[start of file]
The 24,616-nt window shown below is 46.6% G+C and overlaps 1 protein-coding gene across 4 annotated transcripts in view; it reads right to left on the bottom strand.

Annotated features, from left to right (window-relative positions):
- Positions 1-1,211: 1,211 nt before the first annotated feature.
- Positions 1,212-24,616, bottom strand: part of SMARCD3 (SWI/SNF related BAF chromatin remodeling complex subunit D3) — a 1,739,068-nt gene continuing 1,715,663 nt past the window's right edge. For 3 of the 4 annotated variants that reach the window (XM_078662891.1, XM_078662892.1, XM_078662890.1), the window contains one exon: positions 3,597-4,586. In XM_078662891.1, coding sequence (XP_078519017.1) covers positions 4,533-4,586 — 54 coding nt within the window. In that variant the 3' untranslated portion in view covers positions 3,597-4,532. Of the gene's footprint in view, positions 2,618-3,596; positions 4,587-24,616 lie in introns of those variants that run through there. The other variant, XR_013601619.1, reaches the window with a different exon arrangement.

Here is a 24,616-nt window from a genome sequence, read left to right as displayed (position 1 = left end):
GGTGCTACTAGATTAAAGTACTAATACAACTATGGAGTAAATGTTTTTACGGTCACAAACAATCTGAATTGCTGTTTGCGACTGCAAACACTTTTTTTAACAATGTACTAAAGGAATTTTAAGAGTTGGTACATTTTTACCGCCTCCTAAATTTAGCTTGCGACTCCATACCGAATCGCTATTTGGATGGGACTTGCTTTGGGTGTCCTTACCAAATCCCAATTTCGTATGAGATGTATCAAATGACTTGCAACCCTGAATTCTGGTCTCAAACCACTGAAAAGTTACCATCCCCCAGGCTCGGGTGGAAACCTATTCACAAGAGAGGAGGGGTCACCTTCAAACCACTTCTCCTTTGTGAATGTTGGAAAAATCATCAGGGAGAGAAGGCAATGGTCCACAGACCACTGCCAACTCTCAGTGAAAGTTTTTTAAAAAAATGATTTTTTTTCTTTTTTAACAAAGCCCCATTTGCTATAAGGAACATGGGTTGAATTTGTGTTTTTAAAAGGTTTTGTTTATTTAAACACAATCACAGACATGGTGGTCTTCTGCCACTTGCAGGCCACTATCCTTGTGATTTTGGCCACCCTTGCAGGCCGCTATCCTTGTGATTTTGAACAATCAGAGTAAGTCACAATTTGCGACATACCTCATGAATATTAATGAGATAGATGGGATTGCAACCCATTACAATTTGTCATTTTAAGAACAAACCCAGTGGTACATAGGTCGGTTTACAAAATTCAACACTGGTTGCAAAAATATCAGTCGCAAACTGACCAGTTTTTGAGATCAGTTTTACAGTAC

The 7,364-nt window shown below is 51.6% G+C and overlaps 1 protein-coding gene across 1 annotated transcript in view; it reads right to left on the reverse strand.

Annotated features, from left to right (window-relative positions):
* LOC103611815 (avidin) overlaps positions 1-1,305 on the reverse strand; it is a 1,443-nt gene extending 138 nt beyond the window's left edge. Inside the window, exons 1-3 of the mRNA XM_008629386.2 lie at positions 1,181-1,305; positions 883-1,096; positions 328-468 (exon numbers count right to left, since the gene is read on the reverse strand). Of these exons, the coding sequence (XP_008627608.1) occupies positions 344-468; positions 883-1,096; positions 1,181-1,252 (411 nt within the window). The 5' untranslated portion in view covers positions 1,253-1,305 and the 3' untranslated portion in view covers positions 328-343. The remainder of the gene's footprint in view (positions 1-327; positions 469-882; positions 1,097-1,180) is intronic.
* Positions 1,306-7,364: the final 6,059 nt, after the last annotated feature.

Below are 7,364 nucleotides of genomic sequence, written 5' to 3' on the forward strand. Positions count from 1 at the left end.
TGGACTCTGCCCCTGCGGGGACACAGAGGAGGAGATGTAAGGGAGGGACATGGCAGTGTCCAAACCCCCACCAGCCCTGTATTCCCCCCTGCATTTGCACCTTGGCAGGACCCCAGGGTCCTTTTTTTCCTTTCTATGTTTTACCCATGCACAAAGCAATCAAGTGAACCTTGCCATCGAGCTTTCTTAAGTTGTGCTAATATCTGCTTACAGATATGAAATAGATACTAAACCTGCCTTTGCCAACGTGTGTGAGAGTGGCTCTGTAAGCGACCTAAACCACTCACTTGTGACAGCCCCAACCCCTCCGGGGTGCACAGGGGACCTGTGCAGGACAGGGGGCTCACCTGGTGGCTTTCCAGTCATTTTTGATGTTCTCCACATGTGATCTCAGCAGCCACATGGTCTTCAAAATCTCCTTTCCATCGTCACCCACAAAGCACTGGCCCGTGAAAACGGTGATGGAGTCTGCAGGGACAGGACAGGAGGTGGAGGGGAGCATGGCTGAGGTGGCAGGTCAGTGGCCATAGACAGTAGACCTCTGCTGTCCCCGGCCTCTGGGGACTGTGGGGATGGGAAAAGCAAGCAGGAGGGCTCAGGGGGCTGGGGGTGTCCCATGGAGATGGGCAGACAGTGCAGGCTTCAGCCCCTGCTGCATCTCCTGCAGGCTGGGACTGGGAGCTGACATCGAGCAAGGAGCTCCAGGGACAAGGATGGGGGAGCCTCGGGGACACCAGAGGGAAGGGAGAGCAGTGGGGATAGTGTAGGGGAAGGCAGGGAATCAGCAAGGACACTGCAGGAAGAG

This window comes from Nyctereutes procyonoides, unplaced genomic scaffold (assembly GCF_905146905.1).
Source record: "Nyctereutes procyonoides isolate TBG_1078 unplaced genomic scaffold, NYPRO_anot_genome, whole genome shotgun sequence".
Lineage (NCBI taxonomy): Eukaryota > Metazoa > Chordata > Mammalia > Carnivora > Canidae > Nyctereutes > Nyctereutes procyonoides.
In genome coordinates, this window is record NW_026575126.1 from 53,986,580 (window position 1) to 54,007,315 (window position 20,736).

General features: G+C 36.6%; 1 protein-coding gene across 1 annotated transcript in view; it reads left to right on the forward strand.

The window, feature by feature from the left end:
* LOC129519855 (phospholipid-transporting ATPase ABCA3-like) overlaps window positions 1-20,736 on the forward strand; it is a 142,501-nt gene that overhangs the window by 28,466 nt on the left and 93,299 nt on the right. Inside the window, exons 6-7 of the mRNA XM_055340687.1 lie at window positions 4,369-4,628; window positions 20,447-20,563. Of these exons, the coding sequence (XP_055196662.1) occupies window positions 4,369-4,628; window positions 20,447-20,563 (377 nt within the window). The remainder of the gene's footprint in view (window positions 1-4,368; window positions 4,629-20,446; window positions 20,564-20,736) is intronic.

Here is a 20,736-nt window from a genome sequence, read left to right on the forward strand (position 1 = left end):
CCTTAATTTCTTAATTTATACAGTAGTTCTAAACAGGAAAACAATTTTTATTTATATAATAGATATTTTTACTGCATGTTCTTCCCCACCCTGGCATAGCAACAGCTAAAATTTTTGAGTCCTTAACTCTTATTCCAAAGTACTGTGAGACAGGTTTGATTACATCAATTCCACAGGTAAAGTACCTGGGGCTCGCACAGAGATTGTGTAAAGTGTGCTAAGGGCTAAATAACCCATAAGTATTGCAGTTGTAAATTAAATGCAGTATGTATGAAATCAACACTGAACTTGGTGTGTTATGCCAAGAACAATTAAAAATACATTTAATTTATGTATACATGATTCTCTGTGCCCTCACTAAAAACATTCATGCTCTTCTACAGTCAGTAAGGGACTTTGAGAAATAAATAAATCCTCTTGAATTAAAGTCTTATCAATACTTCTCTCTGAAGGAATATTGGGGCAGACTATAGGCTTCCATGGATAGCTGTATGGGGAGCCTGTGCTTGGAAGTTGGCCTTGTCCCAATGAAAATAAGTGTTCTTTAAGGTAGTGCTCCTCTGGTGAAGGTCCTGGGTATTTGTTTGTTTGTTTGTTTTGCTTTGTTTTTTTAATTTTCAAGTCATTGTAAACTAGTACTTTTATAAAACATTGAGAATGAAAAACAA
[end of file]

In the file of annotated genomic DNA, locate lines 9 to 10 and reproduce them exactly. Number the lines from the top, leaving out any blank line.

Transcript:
* LOC103611815 (avidin) overlaps positions 1-1,305 on the reverse strand; it is a 1,443-nt gene extending 138 nt beyond the window's left edge. Inside the window, exons 1-3 of the mRNA XM_008629386.2 lie at positions 1,181-1,305; positions 883-1,096; positions 328-468 (exon numbers count right to left, since the gene is read on the reverse strand). Of these exons, the coding sequence (XP_008627608.1) occupies positions 344-468; positions 883-1,096; positions 1,181-1,252 (411 nt within the window). The 5' untranslated portion in view covers positions 1,253-1,305 and the 3' untranslated portion in view covers positions 328-343. The remainder of the gene's footprint in view (positions 1-327; positions 469-882; positions 1,097-1,180) is intronic.
* Positions 1,306-7,364: the final 6,059 nt, after the last annotated feature.